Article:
Posted by: universallearningcentreblog | August 9, 2011

Furniture

My family and I recently moved to another state.  In our new home, we found ourselves in need of a new kitchen table.  So I started by shopping online a bit to decide what style and shape we wanted.  Then I started looking for promotions at local furniture stores.  Finally, we went to a couple of stores, found a table we liked and purchased it.  Delivery within 48 hours of the purchase.  Fairly straightforward process, easy to manage and quick.  Just the way I like it, not being much for shopping, myself.

As much as possible, I like furniture and decor that are handmade.  But living in the type of society we live in, that can be hard to come by anymore, so I sometimes find myself settling for pieces that simply look like they’re handmade but are in fact machine-made and mass-produced.  When I see pictures, like the ones below, of people making furniture by hand, I can’t help but feel a sense of childish delight.  How I’d love to have such a talent!  (Or at least I tell myself I would love it, despite my propensity for quickly losing interest in art projects.)

In Haiti, vendors often create pieces out in the open, taking advantage of public places like busy streets where people walk to and from work, school or the marketplace, in order to capitalize on free advertising.  On a lucky day, they sell a piece that they labored over for days.   No Internet promotions or newspaper flyers, no mass-produced knock-offs of famous designer pieces.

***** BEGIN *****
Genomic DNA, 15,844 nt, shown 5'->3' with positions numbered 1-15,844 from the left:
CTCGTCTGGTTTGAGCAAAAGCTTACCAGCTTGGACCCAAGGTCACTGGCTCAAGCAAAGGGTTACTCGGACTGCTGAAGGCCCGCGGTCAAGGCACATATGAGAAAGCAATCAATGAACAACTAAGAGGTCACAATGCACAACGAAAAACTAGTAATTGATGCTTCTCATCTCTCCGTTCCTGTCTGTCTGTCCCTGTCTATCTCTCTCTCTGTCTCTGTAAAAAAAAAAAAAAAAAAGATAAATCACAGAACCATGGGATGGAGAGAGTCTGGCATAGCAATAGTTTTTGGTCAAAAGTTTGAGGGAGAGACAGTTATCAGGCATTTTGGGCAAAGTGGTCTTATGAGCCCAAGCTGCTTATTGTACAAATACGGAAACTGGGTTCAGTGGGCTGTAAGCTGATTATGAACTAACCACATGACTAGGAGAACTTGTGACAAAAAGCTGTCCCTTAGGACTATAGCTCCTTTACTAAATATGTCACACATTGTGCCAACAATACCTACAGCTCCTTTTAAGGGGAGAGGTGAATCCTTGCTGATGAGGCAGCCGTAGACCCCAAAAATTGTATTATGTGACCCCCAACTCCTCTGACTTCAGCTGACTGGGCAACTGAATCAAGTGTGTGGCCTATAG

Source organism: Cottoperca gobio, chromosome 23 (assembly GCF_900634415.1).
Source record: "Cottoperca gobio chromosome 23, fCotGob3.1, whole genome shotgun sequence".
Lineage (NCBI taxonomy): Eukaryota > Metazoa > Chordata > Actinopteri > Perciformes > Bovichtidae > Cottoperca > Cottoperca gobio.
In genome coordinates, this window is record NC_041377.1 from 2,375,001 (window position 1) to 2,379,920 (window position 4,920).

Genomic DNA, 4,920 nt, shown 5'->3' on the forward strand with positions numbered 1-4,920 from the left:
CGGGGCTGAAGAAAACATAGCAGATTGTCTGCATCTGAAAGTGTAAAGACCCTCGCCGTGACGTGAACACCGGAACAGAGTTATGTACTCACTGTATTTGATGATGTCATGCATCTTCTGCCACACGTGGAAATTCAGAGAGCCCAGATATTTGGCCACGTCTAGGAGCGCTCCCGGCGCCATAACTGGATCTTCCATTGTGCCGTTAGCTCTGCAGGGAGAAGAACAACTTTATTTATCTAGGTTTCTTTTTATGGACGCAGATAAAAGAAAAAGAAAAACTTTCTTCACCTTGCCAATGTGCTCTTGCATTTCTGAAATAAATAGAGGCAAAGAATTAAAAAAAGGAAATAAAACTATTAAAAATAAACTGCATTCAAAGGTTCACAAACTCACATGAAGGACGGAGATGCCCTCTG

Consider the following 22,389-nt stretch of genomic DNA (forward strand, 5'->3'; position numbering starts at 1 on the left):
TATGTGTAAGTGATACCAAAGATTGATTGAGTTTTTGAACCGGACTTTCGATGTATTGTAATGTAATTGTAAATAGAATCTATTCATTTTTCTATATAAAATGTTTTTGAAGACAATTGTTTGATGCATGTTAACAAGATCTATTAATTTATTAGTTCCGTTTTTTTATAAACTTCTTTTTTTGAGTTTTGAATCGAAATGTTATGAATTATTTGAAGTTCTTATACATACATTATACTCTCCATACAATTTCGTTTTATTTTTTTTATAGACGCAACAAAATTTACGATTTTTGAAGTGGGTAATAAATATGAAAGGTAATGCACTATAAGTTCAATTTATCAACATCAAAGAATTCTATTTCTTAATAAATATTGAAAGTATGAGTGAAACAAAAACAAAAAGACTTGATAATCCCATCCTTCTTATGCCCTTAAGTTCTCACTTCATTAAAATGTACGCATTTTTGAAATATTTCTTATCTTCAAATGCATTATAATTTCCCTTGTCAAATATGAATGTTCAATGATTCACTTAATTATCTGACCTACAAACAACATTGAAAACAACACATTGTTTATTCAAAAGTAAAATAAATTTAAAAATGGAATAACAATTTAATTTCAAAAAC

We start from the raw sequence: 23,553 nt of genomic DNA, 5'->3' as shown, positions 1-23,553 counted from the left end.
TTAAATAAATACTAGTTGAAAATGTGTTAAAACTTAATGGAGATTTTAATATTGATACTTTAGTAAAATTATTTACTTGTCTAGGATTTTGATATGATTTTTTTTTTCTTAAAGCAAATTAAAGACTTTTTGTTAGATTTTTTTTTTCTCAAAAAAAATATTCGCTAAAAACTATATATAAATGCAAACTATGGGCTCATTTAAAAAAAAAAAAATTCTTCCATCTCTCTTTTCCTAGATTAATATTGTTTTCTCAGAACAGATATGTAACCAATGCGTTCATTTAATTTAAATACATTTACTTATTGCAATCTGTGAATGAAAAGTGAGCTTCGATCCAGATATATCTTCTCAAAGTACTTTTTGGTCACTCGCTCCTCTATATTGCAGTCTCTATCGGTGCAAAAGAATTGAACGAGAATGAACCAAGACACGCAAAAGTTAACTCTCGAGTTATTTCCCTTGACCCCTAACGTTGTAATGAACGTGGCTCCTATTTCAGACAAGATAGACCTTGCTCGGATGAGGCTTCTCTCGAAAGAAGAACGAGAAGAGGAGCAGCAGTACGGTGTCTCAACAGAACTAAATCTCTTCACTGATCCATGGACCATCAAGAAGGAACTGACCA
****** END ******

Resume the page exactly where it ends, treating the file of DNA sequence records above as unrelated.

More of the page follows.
When planning the first library in Pilate, the ULC team was determined to use employ local people, and to feature local craftsmanship.  Prior to opening the doors in December, 2009, Jacques located a team to build the shelves, tables, and chairs for the library.  They began the project before Jacques arrived, but a project of this type was unheard of in Pilate, especially via long-distance, and the job required in-person direction and support.  So the majority of the work was done once Jacques arrived.  The schedule was tight, though, and with just a few days to complete the job before the grand opening, the team worked late into each night, by candlelight because of a lack of electricity.

It was a nerve-wracking few days as Jacques worried that the library would not be ready for the big grand opening plans.  In the end, however, the pay off was enormous.  The furniture, while simple and without adornment, came out as sturdy as it is attractive, and there was a huge turn out for opening day.  The handiwork of the local craftsmen was displayed in ULC’s first library, for the entire town to see.

A year later, those same shelves now look like this:

And somehow, my new kitchen table, no matter how much I really do love it, pales in comparison to these handmade pieces, built by candlelight.

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